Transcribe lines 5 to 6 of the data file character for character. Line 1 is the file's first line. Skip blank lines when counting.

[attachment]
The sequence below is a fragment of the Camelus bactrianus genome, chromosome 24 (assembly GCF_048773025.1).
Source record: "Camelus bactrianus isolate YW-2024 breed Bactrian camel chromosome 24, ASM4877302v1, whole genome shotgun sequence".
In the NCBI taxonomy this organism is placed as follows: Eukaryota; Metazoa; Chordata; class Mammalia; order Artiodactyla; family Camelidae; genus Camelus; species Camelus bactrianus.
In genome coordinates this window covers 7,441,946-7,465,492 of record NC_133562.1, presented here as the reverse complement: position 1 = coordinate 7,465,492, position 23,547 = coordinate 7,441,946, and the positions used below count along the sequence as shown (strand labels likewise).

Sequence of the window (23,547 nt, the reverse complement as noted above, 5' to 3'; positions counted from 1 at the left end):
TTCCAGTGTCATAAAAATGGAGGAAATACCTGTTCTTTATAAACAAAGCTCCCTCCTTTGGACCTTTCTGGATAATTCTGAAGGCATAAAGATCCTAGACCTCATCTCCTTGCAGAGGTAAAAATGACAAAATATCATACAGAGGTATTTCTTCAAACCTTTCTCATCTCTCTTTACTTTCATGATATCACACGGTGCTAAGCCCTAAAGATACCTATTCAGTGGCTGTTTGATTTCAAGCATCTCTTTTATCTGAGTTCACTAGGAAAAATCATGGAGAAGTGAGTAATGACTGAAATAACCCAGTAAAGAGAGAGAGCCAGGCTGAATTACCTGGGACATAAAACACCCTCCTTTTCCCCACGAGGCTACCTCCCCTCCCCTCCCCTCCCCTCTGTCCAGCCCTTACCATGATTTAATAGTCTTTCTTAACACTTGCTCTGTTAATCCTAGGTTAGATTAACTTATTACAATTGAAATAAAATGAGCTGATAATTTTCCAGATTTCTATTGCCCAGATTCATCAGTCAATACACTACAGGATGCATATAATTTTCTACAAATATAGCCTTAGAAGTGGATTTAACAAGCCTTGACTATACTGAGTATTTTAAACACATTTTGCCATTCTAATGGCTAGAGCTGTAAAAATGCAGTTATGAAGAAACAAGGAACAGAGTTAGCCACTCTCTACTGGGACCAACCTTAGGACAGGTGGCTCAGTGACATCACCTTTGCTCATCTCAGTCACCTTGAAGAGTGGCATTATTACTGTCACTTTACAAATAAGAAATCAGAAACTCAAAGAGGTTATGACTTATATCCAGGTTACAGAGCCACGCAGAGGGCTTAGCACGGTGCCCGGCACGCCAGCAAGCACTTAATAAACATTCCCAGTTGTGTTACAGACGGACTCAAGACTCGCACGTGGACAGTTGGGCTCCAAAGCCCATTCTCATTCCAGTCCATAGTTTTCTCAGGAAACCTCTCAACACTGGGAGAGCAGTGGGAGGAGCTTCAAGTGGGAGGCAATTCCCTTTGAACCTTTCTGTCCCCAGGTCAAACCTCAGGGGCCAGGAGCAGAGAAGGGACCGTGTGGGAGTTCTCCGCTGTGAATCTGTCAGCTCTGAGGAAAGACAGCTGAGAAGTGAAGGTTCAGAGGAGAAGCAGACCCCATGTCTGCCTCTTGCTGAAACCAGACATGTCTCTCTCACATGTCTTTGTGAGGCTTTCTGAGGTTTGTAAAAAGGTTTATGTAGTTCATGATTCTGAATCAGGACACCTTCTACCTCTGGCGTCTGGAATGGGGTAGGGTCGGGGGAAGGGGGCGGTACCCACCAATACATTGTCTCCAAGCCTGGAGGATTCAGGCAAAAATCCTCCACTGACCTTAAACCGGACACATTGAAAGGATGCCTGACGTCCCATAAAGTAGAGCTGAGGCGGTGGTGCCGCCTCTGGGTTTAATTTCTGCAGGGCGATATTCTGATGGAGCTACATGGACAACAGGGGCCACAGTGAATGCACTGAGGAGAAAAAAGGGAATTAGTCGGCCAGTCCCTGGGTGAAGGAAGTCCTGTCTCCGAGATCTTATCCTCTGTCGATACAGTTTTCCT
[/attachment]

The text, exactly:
Sequence of the window (23,547 nt, the reverse complement as noted above, 5' to 3'; positions counted from 1 at the left end):
TTCCAGTGTCATAAAAATGGAGGAAATACCTGTTCTTTATAAACAAAGCTCCCTCCTTTGGACCTTTCTGGATAATTCTGAAGGCATAAAGATCCTAGACCTCATCTCCTTGCAGAGGTAAAAATGACAAAATATCATACAGAGGTATTTCTTCAAACCTTTCTCATCTCTCTTTACTTTCATGATATCACACGGTGCTAAGCCCTAAAGATACCTATTCAGTGGCTGTTTGATTTCAAGCATCTCTTTTATCTGAGTTCACTAGGAAAAATCATGGAGAAGTGAGTAATGACTGAAATAACCCAGTAAAGAGAGAGAGCCAGGCTGAATTACCTGGGACATAAAACACCCTCCTTTTCCCCACGAGGCTACCTCCCCTCCCCTCCCCTCCCCTCTGTCCAGCCCTTACCATGATTTAATAGTCTTTCTTAACACTTGCTCTGTTAATCCTAGGTTAGATTAACTTATTACAATTGAAATAAAATGAGCTGATAATTTTCCAGATTTCTATTGCCCAGATTCATCAGTCAATACACTACAGGATGCATATAATTTTCTACAAATATAGCCTTAGAAGTGGATTTAACAAGCCTTGACTATACTGAGTATTTTAAACACATTTTGCCATTCTAATGGCTAGAGCTGTAAAAATGCAGTTATGAAGAAACAAGGAACAGAGTTAGCCACTCTCTACTGGGACCAACCTTAGGACAGGTGGCTCAGTGACATCACCTTTGCTCATCTCAGTCACCTTGAAGAGTGGCATTATTACTGTCACTTTACAAATAAGAAATCAGAAACTCAAAGAGGTTATGACTTATATCCAGGTTACAGAGCCACGCAGAGGGCTTAGCACGGTGCCCGGCACGCCAGCAAGCACTTAATAAACATTCCCAGTTGTGTTACAGACGGACTCAAGACTCGCACGTGGACAGTTGGGCTCCAAAGCCCATTCTCATTCCAGTCCATAGTTTTCTCAGGAAACCTCTCAACACTGGGAGAGCAGTGGGAGGAGCTTCAAGTGGGAGGCAATTCCCTTTGAACCTTTCTGTCCCCAGGTCAAACCTCAGGGGCCAGGAGCAGAGAAGGGACCGTGTGGGAGTTCTCCGCTGTGAATCTGTCAGCTCTGAGGAAAGACAGCTGAGAAGTGAAGGTTCAGAGGAGAAGCAGACCCCATGTCTGCCTCTTGCTGAAACCAGACATGTCTCTCTCACATGTCTTTGTGAGGCTTTCTGAGGTTTGTAAAAAGGTTTATGTAGTTCATGATTCTGAATCAGGACACCTTCTACCTCTGGCGTCTGGAATGGGGTAGGGTCGGGGGAAGGGGGCGGTACCCACCAATACATTGTCTCCAAGCCTGGAGGATTCAGGCAAAAATCCTCCACTGACCTTAAACCGGACACATTGAAAGGATGCCTGACGTCCCATAAAGTAGAGCTGAGGCGGTGGTGCCGCCTCTGGGTTTAATTTCTGCAGGGCGATATTCTGATGGAGCTACATGGACAACAGGGGCCACAGTGAATGCACTGAGGAGAAAAAAGGGAATTAGTCGGCCAGTCCCTGGGTGAAGGAAGTCCTGTCTCCGAGATCTTATCCTCTGTCGATACAGTTTTCCT